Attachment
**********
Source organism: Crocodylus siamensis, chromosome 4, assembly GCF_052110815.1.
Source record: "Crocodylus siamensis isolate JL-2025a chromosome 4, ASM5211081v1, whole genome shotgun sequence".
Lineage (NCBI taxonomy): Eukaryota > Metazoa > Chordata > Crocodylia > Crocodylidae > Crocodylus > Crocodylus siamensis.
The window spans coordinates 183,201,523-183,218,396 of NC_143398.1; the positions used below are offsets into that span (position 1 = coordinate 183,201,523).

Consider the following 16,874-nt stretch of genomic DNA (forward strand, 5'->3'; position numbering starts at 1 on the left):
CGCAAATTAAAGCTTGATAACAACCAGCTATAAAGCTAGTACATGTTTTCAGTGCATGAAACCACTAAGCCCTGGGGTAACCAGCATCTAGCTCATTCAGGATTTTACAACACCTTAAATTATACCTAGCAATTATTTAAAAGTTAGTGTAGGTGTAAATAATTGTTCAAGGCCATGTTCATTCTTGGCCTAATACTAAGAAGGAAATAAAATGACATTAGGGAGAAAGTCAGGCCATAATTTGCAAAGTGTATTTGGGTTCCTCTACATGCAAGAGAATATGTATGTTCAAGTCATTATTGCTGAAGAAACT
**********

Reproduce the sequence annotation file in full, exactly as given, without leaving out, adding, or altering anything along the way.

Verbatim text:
Source organism: Crocodylus siamensis, chromosome 4, assembly GCF_052110815.1.
Source record: "Crocodylus siamensis isolate JL-2025a chromosome 4, ASM5211081v1, whole genome shotgun sequence".
Lineage (NCBI taxonomy): Eukaryota > Metazoa > Chordata > Crocodylia > Crocodylidae > Crocodylus > Crocodylus siamensis.
The window spans coordinates 183,201,523-183,218,396 of NC_143398.1; the positions used below are offsets into that span (position 1 = coordinate 183,201,523).

Consider the following 16,874-nt stretch of genomic DNA (forward strand, 5'->3'; position numbering starts at 1 on the left):
CGCAAATTAAAGCTTGATAACAACCAGCTATAAAGCTAGTACATGTTTTCAGTGCATGAAACCACTAAGCCCTGGGGTAACCAGCATCTAGCTCATTCAGGATTTTACAACACCTTAAATTATACCTAGCAATTATTTAAAAGTTAGTGTAGGTGTAAATAATTGTTCAAGGCCATGTTCATTCTTGGCCTAATACTAAGAAGGAAATAAAATGACATTAGGGAGAAAGTCAGGCCATAATTTGCAAAGTGTATTTGGGTTCCTCTACATGCAAGAGAATATGTATGTTCAAGTCATTATTGCTGAAGAAACT